What The R. Kelly Guilty Verdict Really Means
On September 27, 2021, R&B singer R. Kelly was found guilty of sex trafficking and racketeering after decades of denying such allegations. According to the BBC, the long-awaited trial took place over the preceding six weeks, during which the jury heard the testimonies of 11 witnesses — nine women and two men — who described harrowing scenes of sexual abuse and humiliation. Robert Sylvester Kelly, as he’s known in the legal system, reportedly enticed his victims — many of whom were underage at the time of the abuse — with tall tales of fame and fortune, promising to use his clout to help them find success in the music business.
“Of all the predators that I have pursued … Mr. Kelly is the worst. For many reasons,” claimed veteran attorney Gloria Allred, who has previously represented accusers of Harvey Weinstein, speaking after the singer’s guilty verdict had been announced (per Mail+).
One of a number of hated musicians everyone used to love, Kelly now faces a seven-month wait for his sentencing trial, which will take place on May 4, 2022. But what does the guilty verdict mean for the “I Believe I Can Fly” singer? How will his decades of violence and exploitation translate into punishment? Let’s take a look into the charges and see what they will mean for the singer, as well as for the music industry and its listeners.
What will happen to R. Kelly now he's been found guilty?
“I’ve always said if any of his victims were blonde and blue-eyed it wouldn’t have taken this long,” said R. Kelly’s ex-wife, Drea Kelly, per The Guardian. The allegations against Kelly go back to 1994, when his secret marriage to the R&B singer Aaliyah — who was just 15 years old at the time — first leaked, and 1996 when he was first sued for “personal injuries and emotional distress” by his ex-partner Tiffany Hawkins, per the BBC. Hawkins settled the case in 1998, in which she was claiming $10 million in damages, for just $250,000. Kelly went on to have a successful recording career that would last another two decades, during which time we now know he operated a sex trafficking and racketeering ring that made victims of scores of women and children (per The Guardian).
Now exposed as a calculating and violent predator, Kelly’s reckoning has been a long time coming. According to The New York Times, the “Ignition” singer operated under the protection of a network of “enablers” who manipulated and threatened accusers to ensure that Kelly’s crimes never came to light. He even forced victims to pen statements exonerating him of any historic wrongdoing, per the same source — though now that he has had his day in court, such details serve to add to the disgraced entertainer’s potential sentence: the scope of his punishment is believed to range from 10 years to life in prison.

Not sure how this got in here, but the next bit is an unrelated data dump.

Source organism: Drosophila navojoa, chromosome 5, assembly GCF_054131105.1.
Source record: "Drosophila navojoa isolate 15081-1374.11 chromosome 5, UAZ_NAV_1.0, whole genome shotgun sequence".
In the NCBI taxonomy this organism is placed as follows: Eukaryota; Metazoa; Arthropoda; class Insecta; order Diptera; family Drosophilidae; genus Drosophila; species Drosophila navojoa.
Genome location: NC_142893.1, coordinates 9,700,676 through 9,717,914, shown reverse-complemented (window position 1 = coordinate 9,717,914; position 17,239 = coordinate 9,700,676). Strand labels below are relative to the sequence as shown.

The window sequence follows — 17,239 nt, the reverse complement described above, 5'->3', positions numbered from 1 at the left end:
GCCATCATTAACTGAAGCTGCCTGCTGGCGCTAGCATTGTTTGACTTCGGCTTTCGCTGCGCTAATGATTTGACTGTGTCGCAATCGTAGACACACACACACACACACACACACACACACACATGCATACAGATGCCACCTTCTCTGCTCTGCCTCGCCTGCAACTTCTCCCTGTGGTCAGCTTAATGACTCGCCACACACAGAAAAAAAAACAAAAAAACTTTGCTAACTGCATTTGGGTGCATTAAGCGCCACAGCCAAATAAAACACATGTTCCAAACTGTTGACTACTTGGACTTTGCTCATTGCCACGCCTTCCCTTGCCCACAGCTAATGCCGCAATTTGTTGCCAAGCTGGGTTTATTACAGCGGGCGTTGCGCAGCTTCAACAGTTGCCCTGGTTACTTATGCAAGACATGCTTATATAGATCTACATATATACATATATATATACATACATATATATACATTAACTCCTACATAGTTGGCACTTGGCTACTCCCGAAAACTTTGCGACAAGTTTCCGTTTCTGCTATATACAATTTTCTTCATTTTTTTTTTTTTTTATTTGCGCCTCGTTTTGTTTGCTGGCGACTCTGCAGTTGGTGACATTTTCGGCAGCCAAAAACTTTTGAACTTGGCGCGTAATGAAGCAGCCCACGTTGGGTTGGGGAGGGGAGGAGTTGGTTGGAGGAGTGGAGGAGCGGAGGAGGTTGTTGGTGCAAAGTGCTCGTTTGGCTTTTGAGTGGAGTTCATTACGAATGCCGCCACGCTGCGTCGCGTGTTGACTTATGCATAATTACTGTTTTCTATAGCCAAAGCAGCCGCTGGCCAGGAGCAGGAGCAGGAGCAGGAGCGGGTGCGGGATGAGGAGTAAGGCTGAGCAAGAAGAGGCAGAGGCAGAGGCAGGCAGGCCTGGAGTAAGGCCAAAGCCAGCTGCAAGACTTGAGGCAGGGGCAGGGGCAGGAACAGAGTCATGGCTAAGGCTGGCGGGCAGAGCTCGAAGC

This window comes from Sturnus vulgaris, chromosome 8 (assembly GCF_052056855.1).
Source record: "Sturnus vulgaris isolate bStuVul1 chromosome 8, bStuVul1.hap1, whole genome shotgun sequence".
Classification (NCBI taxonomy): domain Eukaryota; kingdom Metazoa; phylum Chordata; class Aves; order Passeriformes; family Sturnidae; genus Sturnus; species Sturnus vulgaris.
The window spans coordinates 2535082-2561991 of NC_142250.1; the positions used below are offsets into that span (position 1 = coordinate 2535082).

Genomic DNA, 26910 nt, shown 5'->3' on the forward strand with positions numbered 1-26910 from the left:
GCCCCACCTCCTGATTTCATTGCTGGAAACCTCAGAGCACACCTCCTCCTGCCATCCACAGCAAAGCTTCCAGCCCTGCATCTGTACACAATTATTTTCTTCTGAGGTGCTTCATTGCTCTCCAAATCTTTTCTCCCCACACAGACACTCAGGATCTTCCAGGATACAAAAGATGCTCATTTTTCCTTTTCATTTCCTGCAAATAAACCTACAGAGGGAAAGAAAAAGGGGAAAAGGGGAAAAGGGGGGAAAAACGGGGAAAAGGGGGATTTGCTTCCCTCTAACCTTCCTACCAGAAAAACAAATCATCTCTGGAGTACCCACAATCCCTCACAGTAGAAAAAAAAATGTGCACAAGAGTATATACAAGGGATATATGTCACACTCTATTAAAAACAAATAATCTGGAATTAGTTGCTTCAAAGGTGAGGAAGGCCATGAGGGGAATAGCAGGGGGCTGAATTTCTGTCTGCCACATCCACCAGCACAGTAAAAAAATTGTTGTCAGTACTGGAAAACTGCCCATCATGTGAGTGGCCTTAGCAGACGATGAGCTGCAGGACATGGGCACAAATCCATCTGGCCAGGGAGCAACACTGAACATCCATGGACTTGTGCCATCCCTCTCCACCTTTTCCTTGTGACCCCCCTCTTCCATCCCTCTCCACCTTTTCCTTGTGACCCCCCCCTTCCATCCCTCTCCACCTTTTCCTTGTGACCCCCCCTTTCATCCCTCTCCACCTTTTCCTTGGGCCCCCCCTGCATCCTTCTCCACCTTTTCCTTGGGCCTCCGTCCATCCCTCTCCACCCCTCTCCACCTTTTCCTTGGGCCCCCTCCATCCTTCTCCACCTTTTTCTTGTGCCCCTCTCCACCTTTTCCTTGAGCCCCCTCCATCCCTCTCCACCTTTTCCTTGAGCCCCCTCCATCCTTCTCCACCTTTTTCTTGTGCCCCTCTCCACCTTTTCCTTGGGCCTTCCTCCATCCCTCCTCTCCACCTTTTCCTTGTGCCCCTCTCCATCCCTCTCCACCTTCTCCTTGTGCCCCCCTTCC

The R. Kelly guilty verdict could have profound effects on the music industry
Another report by The New York Times says that although Kelly is by far not the only musician to face sexual abuse charges over the years, his high-profile case could be the #MeToo moment for the music industry. Long plagued with sexual abuse (Per Louder, just ask Cherie Currie and Jackie Fox why they left the Runaways back in 1977), the music industry has enjoyed insulation from the social movement, protected by a strong tradition of idolized male musicians and their young, often underage female fans.
Journalists at The New York Times are also talking about what might become of the music R. Kelly has made, some of which has strong roots in American pop culture, such as everyone’s favorite song from the “Space Jam” soundtrack. Music industry reporter Ben Sisario wrote that “the big question for the music industry is whether his music will now be removed from major digital platforms like Spotify and Apple Music.” He noted that some platforms have received criticism for not policing Kelly’s music. Of course, if they start down that slippery slope, they’ll also have to take off songs of singers like Ted Nugent, who blatantly admits to taking advantage of underage girls in his lyrics, and every other badly behaved musician out there. A judge will decide the singer’s fate, but only time will tell what becomes of R. Kelly’s music, though The New York Times has noted that even before Kelly received his guilty verdict, years of rolling accusations had seen his radio play dwindle to almost nothing.
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